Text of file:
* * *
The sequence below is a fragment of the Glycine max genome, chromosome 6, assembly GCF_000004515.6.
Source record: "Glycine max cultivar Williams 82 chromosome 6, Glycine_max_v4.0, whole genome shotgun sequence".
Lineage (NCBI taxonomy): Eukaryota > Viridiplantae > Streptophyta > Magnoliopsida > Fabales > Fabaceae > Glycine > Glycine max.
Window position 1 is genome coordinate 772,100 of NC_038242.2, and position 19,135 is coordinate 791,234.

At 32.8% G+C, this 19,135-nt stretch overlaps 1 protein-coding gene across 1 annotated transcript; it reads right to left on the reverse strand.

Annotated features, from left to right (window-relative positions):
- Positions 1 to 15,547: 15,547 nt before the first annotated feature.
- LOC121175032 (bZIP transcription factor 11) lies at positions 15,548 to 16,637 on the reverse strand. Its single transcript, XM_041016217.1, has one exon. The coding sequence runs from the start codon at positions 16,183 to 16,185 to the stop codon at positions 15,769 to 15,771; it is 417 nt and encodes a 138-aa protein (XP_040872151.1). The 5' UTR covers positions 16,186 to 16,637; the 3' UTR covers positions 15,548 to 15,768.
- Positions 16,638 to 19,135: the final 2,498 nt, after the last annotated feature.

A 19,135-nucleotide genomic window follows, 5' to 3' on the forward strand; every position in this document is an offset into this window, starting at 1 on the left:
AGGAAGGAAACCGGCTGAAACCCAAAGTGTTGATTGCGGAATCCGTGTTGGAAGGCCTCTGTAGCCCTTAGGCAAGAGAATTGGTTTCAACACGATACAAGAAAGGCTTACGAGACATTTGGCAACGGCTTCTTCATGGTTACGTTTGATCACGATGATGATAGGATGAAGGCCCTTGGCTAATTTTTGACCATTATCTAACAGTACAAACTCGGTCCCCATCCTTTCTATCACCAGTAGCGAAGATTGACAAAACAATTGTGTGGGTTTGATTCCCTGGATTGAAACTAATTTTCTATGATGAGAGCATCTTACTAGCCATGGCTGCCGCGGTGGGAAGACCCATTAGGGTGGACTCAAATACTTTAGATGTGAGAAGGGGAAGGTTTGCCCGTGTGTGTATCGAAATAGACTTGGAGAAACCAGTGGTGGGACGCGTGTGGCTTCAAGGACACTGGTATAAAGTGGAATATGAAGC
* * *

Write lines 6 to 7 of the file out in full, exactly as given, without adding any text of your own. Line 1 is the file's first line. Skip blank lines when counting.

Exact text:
Annotated features, from left to right (window-relative positions):
- Positions 1 to 15,547: 15,547 nt before the first annotated feature.